Universal Robots’ new Cable Suite includes a base flange connector and new cabling options that provide greater flexibility in cobot deployments.
Due to the limited availability of space in and around most automotive production lines, manufacturers like keep their robot assets close to the production line and move the control cabinets out to “cabinet islands,” explains Bom Madsen. “When you have a confined space, you want to use it for things that are doing operations. The control box is not actually performing operations, so our customers asked us to provide longer cables to make more room for operators and other equipment close to the car body.” Consequently, the new cable suite for e-Series includes a new 12-meter option that enables even more flexibility in cobot deployments.
The new Cable Suite includes 12 meter cables and new high-flex cable options.
Similarly, car makers were looking for ways to increase the work envelope of their cobots with ceiling- and gantry-mounted and 7th axis rail setups. In response, UR has included new high-flex cable options in the cable suite for e-Series to support such deployments. “The high-flex cable is designed to handle 5 million repeatable bends at the specified bend radius,” explains Bom Madsen. “This supports effective 7th axis installations which can greatly increase the work envelope of the cobot.”
Automakers also spurred the development of the new e-Series Teach Pendant which comes with a fully integrated 3-postion enabling (3PE) device, reveals Croghan: “For some applications, some leading European auto manufacturers found it would be useful to have a 3PE device fully integrated with the e-Series Teach Pendant. What we have done with this product is full native integration both mechanically and in terms of software. So, it's very intuitive and anyone that has trained on our cobots will find it extremely easy to use.”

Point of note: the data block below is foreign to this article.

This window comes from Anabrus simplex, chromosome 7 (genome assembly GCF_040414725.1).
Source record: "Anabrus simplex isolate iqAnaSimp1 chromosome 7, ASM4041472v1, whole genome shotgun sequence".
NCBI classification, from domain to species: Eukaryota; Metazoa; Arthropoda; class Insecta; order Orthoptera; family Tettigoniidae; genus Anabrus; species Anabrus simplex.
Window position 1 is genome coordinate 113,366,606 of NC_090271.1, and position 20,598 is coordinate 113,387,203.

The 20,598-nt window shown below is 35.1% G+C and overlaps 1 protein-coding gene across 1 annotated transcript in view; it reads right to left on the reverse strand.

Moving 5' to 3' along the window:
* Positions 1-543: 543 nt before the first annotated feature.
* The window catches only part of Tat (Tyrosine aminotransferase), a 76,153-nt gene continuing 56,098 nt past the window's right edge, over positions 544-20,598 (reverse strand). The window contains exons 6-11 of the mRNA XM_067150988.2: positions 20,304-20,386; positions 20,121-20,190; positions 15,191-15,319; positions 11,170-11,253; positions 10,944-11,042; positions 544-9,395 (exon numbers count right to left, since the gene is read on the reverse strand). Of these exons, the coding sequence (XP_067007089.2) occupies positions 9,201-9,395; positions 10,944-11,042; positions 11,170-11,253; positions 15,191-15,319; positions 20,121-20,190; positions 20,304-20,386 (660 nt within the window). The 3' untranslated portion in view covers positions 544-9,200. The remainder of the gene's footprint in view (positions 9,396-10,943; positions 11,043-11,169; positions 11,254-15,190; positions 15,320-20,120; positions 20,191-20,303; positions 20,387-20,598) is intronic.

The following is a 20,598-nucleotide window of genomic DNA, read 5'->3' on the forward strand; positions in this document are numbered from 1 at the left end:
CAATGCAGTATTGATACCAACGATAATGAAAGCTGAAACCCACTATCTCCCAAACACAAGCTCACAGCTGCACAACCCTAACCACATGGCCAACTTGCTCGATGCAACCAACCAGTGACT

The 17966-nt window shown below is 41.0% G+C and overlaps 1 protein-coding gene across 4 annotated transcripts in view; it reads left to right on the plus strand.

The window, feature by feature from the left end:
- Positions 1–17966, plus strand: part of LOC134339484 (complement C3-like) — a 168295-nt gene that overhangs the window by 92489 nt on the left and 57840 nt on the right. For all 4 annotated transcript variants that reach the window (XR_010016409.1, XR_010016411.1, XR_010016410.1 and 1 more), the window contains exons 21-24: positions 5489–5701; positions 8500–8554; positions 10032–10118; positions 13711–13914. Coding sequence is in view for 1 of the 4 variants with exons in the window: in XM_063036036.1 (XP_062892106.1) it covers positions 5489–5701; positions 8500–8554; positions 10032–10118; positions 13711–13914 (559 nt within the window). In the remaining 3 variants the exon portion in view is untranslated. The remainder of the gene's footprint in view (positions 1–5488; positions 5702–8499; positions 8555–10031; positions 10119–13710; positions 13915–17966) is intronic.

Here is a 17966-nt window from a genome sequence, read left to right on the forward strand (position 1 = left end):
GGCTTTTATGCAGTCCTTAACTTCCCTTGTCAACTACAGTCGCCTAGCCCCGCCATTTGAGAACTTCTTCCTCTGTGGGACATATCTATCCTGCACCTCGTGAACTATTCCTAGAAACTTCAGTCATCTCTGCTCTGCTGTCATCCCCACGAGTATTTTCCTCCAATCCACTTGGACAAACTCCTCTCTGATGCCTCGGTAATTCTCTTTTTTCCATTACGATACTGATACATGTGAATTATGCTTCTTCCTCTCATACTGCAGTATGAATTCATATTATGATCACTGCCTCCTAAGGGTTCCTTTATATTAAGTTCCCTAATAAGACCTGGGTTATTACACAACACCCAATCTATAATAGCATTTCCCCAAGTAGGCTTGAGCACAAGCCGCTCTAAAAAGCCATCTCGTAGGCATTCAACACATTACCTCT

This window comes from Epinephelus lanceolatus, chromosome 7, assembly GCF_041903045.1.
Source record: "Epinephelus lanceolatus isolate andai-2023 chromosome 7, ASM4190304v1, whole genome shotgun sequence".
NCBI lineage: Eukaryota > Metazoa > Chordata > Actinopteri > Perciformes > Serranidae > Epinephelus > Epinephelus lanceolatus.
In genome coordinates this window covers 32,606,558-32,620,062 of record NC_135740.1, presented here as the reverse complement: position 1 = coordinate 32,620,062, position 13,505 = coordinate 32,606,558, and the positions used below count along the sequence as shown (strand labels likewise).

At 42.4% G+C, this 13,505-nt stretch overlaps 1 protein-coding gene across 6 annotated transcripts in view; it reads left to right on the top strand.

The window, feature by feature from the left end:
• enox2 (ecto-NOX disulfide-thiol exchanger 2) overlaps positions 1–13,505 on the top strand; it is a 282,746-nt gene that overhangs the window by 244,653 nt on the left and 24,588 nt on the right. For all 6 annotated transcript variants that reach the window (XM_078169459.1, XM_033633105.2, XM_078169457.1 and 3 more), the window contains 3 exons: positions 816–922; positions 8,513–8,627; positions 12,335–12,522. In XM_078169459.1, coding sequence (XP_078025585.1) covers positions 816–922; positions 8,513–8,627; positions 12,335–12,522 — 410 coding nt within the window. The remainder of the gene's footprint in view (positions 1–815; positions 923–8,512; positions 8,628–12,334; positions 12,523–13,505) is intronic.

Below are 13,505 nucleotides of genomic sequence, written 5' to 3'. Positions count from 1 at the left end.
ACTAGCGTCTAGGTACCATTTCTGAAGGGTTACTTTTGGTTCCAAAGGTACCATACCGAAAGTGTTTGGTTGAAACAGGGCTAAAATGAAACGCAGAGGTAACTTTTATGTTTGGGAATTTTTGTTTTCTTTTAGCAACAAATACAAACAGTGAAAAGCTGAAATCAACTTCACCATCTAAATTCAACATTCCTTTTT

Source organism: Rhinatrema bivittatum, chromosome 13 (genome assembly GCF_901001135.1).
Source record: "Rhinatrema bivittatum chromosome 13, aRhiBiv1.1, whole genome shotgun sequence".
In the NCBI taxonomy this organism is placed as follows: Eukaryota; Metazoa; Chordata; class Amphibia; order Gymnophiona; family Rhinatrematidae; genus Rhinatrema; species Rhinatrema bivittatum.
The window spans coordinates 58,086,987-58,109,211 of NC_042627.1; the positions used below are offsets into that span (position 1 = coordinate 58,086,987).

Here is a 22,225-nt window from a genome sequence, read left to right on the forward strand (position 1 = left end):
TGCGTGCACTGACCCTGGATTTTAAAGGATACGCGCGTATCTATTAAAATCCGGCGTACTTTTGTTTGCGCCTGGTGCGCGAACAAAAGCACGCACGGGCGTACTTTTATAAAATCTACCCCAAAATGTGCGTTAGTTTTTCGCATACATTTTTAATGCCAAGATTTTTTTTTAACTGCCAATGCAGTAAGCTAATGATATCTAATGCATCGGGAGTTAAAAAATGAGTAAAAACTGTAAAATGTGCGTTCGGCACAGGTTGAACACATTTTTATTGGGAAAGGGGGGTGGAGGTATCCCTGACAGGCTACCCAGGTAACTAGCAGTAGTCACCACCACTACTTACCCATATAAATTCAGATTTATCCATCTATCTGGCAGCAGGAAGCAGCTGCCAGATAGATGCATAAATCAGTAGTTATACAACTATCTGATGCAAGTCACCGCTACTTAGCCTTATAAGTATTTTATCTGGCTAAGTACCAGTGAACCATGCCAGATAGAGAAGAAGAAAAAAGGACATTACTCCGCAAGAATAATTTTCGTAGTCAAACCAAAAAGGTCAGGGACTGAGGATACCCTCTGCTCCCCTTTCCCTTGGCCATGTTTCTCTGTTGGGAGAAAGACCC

The development of products like the new e-Series Teach Pendant and the Cable Suite are very much part of Universal Robot’s overall commitment to quality, adds Croghan: “We started with the customer need. We did a thorough job of creating a product to meet that need. And we put it all through very rigorous testing.”
Whether you’re a Tier 1 or Tier 2 supplier or an OEM operating in the automotive sector, Universal Robots’ flexible cobots can help you increase production, streamline your processes and improve quality. Talk to one of our automotive application experts today to find more!